Mobile element-mediated deletions

We identified 140 HuRef-specific mobile element-mediated deletions. These events were distributed across the whole genome with the exception of chromosomes 21 and Y. The correlation between the number of deletions and chromosome size is significant (r = 0.44, P < 0.05, Spearman's rank correlation) but much weaker than that of the insertion events. Further examination revealed that chromosomes 2 and 19 are the major outliers (two and 13 deletions on chromosomes 2 and 19, respectively). More than three-fourths of the deletion events are <1 kb in size, with an average of 787 bp and 1234 bp for Alu- and L1-mediated deletions, respectively (Fig. 4B). For the 100 loci that are confirmed on the confirmation panel, 75 loci (75%) are polymorphic among the five human samples and 19 loci are present as homozygous deletion in all five individuals. The deletion allele is present only in the HuRef sample for the remaining six loci (Table 2).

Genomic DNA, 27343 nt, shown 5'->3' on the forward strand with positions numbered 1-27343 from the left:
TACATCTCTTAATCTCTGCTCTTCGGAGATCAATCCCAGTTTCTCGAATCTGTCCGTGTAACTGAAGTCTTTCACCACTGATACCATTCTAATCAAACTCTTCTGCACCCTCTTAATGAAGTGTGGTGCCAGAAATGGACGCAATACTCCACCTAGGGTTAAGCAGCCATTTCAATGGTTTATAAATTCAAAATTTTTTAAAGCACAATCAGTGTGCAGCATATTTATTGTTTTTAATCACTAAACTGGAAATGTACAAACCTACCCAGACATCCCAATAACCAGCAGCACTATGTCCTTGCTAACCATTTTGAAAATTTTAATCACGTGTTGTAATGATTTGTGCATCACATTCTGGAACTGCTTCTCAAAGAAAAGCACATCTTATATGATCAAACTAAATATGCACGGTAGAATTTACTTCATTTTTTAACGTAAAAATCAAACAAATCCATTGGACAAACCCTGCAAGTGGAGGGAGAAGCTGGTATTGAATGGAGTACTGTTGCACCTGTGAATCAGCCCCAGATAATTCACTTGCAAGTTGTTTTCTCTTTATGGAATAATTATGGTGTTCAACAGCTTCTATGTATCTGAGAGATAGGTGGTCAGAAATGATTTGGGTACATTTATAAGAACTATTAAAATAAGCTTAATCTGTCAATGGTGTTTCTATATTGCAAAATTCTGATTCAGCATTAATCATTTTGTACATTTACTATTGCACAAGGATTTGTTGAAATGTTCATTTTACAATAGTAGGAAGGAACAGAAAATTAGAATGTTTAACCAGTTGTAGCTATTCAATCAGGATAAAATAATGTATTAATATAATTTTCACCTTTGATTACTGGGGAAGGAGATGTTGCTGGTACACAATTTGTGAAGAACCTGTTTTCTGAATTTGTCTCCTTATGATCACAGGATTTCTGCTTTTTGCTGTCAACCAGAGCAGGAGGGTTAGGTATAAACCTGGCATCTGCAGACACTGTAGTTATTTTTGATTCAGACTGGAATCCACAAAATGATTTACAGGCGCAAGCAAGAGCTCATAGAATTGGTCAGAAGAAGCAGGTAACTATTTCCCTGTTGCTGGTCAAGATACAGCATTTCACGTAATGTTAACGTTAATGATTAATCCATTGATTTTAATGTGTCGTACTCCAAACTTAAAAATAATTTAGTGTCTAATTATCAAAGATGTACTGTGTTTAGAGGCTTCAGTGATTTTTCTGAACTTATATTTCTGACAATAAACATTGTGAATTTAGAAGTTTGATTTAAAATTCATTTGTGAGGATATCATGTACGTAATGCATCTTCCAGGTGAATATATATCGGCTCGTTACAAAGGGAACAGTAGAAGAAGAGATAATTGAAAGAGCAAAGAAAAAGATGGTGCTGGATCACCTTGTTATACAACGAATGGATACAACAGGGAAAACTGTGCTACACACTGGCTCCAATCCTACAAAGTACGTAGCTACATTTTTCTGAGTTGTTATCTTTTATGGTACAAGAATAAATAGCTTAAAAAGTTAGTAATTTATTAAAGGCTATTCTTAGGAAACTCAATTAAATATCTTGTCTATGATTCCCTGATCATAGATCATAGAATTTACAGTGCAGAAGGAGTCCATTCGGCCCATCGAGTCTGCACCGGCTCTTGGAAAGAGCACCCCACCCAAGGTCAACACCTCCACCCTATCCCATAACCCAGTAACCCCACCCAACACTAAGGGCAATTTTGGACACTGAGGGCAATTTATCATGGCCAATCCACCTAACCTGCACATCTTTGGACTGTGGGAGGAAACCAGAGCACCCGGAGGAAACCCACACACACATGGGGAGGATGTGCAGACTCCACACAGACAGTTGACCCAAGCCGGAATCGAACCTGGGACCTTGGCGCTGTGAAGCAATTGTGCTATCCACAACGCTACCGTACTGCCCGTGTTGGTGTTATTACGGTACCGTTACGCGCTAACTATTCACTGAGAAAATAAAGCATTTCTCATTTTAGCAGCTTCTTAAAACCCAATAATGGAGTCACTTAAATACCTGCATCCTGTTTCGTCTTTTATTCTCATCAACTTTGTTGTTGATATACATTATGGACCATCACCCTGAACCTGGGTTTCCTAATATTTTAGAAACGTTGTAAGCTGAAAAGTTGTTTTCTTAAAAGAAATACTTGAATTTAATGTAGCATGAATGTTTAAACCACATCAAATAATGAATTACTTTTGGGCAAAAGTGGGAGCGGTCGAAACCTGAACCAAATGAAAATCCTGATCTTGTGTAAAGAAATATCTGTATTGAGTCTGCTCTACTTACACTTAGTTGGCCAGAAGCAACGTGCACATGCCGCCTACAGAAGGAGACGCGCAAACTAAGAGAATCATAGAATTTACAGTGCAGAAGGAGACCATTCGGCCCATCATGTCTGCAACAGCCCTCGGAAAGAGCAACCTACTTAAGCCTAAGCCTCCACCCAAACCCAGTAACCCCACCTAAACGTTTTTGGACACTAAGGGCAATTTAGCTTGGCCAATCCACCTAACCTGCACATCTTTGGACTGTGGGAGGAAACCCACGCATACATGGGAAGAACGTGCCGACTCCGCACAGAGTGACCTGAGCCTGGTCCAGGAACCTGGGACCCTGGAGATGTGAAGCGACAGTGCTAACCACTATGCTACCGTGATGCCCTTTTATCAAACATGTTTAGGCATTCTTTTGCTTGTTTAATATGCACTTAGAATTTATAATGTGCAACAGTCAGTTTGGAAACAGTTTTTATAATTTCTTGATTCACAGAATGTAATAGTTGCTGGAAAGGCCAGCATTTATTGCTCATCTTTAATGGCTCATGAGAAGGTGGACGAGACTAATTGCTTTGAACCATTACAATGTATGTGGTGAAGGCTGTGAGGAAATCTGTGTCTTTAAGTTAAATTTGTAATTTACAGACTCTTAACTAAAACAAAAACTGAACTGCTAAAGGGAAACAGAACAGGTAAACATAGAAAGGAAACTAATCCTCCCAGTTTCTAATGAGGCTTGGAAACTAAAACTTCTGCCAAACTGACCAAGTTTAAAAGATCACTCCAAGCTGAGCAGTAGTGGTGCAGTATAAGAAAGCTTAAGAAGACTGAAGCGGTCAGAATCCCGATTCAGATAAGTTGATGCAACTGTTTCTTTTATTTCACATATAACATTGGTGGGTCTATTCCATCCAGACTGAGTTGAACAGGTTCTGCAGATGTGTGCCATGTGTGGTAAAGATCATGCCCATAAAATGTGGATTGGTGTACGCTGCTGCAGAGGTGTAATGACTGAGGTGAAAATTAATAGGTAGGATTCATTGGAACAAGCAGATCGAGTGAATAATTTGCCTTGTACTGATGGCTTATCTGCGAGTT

NAHRs between two Alu elements or two L1s produce the most common deletions associated with mobile elements. We identified and confirmed 98 Alu recombination-mediated deletions (ARMD) and nine L1 recombination-mediated deletions (L1RMD). The majority (82%) of NAHR-mediated deletions are <1 kb in size, with the largest two being one ARMD and one L1RMD event that deleted 7852 and 7953 bp from the HuRef genome, respectively. Among them, 16 ARMD events have each occurred within a single Alu element and appear to be a recombination between the left and right monomer of the same Alu element. We have confirmed these 16 events in the five-human confirmation panel, in which 14 out of the 16 events (88%) are polymorphic. For the other two events, one ARMD is present in all five individuals as homozygous deletions and one ARMD is only present in the HuRef genome as a heterozygous deletion. Overall, 98,533 bp have been removed from the HuRef genome due to the NAHR-mediated deletions (Table 1).